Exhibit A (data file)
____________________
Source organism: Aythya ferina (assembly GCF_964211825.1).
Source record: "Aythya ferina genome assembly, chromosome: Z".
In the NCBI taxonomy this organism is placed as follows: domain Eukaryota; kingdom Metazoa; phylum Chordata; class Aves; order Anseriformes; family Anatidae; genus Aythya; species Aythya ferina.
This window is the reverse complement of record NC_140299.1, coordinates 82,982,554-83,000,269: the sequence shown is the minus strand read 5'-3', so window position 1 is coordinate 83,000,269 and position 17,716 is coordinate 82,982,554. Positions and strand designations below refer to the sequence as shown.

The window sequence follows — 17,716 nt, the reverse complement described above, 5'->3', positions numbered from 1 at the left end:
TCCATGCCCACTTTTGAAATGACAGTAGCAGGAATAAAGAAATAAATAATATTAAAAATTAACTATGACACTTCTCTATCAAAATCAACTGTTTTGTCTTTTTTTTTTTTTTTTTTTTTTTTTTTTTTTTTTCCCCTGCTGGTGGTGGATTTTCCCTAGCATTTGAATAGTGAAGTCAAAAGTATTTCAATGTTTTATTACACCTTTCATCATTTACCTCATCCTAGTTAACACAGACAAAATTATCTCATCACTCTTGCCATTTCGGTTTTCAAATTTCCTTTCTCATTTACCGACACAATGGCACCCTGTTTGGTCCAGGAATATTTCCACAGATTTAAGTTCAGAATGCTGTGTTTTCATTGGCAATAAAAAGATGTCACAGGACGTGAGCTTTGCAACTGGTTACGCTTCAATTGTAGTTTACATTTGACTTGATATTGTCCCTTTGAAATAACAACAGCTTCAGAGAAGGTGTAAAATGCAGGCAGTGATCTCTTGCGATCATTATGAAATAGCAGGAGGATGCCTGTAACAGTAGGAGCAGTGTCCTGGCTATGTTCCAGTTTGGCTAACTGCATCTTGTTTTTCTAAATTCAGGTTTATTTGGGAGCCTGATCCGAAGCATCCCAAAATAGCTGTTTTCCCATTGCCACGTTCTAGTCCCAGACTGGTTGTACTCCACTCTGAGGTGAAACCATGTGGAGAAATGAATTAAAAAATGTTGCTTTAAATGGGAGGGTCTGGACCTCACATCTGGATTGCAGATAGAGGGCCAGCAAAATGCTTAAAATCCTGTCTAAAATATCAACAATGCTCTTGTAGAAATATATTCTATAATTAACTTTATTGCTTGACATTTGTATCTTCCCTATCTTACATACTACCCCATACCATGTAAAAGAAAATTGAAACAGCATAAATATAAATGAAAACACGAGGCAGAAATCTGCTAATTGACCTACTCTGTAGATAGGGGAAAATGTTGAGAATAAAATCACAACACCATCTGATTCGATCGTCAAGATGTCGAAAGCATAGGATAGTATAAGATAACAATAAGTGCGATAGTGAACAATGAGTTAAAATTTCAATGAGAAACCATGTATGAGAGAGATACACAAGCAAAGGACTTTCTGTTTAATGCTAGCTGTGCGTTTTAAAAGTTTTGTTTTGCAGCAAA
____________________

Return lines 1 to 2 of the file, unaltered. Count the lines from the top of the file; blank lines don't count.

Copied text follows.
Source organism: Aythya ferina (assembly GCF_964211825.1).
Source record: "Aythya ferina genome assembly, chromosome: Z".